The Northwest’s deep freeze is over for most of the region, but snow remains in some areas and winter is just arriving. That means more cold temperatures and potentially icy commutes in the months ahead.
This story is part of a project on commuting in America.
Millions of commuters across the country have a new way to get around. In the past few years, bike-sharing systems have popped up from Boston to Minnesota to Washington, D.C. They're supposed to make commuting easier, greener and cheaper. But the people who arguably need these bikes the most are often the least likely to access them.
One of the largest obstacles in getting people to bike to work is their fear of getting hit by a car. A new grass-roots project in Los Angeles is helping folks navigate the ins and outs of traffic.
It's 6:45 a.m. and Barbara Insua is busy packing a bag. She will ride seven miles from her home in Pasadena to NASA's Jet Propulsion Lab, where she works as a graphic designer. She only started doing this ride a few months ago.
"It was kind of daunting," she says, "because seven miles to the lab — I didn't know how to do it. I'm not an avid cyclist."
The Lacey V. Murrow Floating Bridge across Lake Washington lists and sinks while undergoing renovation in November 1990. No one was hurt, but several construction vehicles sank along with the old concrete pontoons.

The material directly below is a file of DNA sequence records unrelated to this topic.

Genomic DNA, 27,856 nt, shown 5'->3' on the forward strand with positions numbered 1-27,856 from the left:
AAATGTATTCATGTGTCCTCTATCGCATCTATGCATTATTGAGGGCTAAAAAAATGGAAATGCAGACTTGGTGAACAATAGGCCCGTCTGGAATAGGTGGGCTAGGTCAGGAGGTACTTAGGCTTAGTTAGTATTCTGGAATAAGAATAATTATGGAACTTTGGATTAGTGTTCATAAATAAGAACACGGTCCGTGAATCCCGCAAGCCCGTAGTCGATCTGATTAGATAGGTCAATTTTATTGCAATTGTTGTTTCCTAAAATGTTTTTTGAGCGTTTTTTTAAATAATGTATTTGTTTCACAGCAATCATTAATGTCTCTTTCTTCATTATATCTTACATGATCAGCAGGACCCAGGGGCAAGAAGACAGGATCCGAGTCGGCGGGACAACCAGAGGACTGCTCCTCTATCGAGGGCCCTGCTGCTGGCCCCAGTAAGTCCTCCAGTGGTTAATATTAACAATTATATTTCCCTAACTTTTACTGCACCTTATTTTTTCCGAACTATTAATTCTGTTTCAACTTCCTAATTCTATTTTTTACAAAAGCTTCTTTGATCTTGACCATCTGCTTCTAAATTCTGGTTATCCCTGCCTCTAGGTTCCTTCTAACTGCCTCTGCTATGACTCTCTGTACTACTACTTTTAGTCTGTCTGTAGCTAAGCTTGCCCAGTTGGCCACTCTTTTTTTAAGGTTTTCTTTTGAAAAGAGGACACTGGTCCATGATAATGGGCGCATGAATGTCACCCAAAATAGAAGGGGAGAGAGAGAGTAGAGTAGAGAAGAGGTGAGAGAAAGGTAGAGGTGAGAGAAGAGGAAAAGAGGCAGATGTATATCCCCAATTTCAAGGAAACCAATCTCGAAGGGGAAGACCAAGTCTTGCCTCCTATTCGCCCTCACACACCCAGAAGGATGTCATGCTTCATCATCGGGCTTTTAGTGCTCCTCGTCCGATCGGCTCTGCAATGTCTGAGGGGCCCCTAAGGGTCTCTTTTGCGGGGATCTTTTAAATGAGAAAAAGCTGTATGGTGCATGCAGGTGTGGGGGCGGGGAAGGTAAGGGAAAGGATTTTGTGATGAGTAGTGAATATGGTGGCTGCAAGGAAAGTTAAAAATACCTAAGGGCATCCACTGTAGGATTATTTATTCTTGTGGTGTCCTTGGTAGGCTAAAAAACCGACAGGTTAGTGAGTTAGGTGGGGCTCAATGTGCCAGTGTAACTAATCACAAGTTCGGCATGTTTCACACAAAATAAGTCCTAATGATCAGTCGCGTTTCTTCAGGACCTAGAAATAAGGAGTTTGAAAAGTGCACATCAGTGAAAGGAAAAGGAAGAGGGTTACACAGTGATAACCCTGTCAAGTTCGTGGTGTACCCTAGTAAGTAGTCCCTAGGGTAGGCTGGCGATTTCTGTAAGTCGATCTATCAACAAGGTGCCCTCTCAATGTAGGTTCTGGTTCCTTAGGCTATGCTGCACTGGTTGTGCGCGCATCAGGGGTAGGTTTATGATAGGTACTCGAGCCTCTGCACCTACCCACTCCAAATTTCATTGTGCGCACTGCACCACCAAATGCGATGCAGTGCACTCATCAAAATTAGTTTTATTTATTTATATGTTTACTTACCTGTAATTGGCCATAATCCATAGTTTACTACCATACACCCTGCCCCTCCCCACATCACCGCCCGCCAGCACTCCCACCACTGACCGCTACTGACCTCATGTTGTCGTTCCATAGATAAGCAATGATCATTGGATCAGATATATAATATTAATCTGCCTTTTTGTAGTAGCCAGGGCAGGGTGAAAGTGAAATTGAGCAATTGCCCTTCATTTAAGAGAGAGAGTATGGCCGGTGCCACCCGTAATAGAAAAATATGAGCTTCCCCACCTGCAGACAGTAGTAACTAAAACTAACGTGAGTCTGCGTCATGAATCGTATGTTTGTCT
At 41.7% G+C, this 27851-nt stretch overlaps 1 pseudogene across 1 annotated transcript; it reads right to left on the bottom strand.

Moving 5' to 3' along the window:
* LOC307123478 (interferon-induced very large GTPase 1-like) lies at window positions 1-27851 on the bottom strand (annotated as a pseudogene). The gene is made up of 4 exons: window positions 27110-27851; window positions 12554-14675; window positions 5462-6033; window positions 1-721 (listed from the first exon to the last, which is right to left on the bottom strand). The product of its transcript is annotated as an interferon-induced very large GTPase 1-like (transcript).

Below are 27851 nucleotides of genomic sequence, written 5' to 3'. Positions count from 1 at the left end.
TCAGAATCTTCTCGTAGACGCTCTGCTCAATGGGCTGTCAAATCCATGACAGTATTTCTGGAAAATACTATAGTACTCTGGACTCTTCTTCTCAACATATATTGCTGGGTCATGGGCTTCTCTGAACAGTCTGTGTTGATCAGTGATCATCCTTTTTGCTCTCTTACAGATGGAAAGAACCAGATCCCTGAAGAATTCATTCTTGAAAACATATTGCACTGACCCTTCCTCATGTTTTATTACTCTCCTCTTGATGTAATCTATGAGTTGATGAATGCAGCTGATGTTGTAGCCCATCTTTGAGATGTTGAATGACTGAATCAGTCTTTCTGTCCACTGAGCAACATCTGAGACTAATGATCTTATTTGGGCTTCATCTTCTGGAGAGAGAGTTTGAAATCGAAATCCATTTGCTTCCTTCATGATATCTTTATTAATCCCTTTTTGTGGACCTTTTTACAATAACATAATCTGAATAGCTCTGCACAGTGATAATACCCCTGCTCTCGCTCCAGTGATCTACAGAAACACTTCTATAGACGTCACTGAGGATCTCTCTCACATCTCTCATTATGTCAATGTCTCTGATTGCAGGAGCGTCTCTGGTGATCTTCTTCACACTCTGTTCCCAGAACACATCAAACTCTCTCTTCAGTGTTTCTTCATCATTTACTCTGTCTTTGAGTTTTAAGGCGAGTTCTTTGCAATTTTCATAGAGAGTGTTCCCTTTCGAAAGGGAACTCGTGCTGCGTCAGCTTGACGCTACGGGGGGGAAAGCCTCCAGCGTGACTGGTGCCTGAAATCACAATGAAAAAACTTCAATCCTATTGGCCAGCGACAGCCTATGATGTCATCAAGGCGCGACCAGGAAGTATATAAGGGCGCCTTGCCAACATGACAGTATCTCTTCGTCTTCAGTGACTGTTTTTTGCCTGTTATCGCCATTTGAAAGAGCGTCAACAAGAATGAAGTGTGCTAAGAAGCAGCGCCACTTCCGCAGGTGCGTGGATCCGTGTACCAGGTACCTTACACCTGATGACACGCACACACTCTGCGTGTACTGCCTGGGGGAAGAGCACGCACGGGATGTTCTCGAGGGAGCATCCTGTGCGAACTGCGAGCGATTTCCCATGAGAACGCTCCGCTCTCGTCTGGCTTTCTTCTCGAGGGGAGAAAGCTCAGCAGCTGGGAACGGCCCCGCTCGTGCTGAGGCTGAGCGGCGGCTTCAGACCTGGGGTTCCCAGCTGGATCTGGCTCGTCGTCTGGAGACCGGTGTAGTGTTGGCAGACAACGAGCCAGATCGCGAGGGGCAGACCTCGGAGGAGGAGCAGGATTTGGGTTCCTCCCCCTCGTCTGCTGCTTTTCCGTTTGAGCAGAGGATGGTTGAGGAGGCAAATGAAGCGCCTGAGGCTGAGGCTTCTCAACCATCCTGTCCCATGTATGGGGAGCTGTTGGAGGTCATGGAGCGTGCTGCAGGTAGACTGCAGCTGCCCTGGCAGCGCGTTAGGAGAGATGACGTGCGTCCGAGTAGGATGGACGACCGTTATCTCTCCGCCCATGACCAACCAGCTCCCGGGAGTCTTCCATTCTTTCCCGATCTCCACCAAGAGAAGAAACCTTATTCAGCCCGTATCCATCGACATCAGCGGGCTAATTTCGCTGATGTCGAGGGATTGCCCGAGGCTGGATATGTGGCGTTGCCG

Credit Photo courtesy Washington State Department of Transportation
At 6:55 a.m. last Friday, wearing a red backpack and holding an apple fritter, 11-year-old Arlo Jackson trudged out the door to Mercer Middle School.
"The cold air kinda wakes you up," Arlo said as he walked to his first stop, his friend Nico Binuya’s house. After Nico got a kiss from his mom, the two friends were on their way, chatting about “school, sports and, like, girls.”
Marcie Sillman speaks with King County Executive Dow Constantine about how the county hopes to address transportation funding in light of the state legislature not taking up a transportation package before closing the special session over the weekend.
In a dramatic announcement on Thursday, Metro announced its plans to cut 74 bus routes by mid-2014 in response to the state's inability to pass a transportation package. Another 107 routes would be changed.